The Value of Kinsey’s Work

This is a guest post by Jain Waldrip and is a response to Sexual By Design.

If, like many of us, you’ve seen the biopic “Kinsey,” starring Liam Neeson as famous biologist and human sexuality researcher Alfred Kinsey, you know that his work was groundbreaking for making information about sexual behavior accessible and acceptable. What you may not know is that in his time, Kinsey wasn’t just fighting against ignorant attitudes toward human sexuality. He also devoted much of his attention to defending against pseudoscientific research that sought to shore up accepted beliefs about human sexual behavior.

Sexual orientation is presently understood as an identity category: people are most often understood to be gay or straight. This identity affects other aspects of their lives, but arises from sexual orientation. Less often, people are understood to also possibly be bisexual or asexual. Other categories exist, but each of these identity categories is complex and nuanced enough to deserve its own article, and it’s the continuum of heterosexual and homosexual behavior that provided the focus of both Kinsey’s work and the prior research he often fought against.

No one can completely avoid sexual identity politics in our culture.

These identity categories often come with a set of assumptions referred to as behavioral stereotypes, the most common form of which is the expectation that a homosexual person will adopt some habits of social interaction generally understood to belong to another gender category. That is, the stereotype for gay men is that they will behave in more feminine ways, whereas the stereotype for lesbian women expects masculine behavior from them.

Several people are, no doubt, presently thinking of examples in which this stereotype holds true. Other people are likely also thinking of several examples in which this stereotype is pointedly the opposite of reality. This is the nature of a stereotype: it is an assumption based on someone’s “firm impression” of a category of people. This is, in fact, the original meaning of the word. In some cases a stereotype may be true, in other cases nothing could be further from the truth.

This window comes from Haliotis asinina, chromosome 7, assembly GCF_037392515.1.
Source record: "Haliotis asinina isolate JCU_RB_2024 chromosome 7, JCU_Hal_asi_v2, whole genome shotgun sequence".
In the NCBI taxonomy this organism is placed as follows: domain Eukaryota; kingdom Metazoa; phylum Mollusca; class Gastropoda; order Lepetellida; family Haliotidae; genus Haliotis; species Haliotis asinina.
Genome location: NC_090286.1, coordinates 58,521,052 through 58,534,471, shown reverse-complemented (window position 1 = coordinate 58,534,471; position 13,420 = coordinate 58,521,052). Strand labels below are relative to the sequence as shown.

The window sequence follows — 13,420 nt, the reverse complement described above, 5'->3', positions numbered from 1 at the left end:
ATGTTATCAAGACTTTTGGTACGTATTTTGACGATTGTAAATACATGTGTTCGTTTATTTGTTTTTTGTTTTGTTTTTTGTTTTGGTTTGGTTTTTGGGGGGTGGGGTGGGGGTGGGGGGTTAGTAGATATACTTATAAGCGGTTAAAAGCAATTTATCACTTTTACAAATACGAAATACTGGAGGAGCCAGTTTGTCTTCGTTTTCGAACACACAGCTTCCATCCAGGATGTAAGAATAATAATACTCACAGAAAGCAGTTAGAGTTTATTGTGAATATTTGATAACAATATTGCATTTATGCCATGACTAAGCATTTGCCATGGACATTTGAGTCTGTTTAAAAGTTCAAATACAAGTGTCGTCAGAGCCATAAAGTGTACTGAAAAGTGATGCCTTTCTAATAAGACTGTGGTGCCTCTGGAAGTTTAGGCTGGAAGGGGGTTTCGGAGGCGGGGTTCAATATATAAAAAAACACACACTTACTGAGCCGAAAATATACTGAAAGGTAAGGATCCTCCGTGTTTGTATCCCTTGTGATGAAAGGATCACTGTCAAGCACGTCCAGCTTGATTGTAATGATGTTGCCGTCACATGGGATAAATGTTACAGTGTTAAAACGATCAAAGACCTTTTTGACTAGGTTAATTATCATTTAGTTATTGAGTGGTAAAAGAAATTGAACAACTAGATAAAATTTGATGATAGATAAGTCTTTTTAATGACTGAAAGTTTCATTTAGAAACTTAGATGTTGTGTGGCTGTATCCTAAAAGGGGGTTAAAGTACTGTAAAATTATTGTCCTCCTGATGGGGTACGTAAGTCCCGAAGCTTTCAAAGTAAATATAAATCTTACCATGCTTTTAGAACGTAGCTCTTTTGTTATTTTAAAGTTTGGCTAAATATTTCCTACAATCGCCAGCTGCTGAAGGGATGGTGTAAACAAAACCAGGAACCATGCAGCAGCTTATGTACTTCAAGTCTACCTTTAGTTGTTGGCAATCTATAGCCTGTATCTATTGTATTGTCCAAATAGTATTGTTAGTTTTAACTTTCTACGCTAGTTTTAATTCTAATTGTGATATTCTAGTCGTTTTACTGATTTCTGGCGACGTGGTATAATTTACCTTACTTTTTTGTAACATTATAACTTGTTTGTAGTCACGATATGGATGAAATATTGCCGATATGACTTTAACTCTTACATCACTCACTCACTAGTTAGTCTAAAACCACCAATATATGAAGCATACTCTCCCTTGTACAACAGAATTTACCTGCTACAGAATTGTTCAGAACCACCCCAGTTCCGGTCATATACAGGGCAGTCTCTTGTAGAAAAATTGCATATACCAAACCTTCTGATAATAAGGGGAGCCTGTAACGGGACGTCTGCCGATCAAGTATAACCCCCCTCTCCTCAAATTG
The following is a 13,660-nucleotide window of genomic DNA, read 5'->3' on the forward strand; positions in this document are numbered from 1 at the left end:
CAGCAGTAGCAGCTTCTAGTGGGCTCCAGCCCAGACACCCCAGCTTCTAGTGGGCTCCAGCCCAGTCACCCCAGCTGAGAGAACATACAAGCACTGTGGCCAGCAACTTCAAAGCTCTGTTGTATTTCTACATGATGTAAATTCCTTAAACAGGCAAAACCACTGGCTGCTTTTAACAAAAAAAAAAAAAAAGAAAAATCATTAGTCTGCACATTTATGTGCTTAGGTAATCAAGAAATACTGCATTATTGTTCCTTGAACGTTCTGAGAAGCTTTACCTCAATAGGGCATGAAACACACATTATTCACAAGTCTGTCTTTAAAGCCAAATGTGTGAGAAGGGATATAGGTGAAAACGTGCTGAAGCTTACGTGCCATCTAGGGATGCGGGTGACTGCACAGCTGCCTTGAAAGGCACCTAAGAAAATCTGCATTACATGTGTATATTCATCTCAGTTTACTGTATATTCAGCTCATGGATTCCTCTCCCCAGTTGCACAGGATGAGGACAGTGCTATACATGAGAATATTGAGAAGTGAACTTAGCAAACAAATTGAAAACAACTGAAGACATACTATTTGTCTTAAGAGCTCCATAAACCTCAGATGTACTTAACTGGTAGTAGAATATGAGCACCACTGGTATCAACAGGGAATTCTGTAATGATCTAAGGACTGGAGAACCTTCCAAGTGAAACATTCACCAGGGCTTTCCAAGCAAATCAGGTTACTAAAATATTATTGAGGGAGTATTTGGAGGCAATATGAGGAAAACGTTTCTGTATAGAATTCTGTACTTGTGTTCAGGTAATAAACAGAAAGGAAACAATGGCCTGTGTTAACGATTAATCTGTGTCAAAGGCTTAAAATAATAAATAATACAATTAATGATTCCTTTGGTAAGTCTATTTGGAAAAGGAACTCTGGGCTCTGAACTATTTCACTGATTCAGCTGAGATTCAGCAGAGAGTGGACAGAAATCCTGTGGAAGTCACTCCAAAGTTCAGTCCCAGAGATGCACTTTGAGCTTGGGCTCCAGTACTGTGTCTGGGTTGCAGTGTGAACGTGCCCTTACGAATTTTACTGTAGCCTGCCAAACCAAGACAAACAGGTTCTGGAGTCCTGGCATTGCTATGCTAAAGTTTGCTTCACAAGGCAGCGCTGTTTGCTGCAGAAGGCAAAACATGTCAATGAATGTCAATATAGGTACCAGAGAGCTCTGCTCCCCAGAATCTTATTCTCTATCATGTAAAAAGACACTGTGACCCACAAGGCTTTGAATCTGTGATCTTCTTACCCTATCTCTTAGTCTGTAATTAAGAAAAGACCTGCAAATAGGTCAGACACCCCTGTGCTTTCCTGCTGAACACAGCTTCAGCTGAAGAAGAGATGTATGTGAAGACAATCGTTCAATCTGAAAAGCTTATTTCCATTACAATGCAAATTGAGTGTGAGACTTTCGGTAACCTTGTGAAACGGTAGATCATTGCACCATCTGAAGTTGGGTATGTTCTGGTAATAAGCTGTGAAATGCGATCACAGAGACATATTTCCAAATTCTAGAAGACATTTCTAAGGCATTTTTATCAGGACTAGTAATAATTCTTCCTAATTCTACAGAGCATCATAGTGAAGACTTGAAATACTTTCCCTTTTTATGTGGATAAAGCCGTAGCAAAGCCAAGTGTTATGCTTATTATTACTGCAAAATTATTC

The problem with stereotypes is in accepting them as foregone conclusions, and using them as a basis for future judgments. This is exactly what was done in the research Kinsey helped to disprove.

Jennifer Terry, Associate Professor of Women’s Studies at UC Irvine, devotes a chapter in her book Deviant Bodies to these research projects and Kinsey’s response to them. Terry presents the example of a study conducted by the Commission for the Study of Sex Variants in New York City from 1935 to 1941 – just seven years before the first Kinsey Report was released.

One of the primary goals of the Sex Variant study was to craft an accurate and scientific description of the physical characteristics of homosexuals. It was believed that homosexuals – described as “sexual inverts” in the parlance of the time – constituted a specific taxonomic “type.”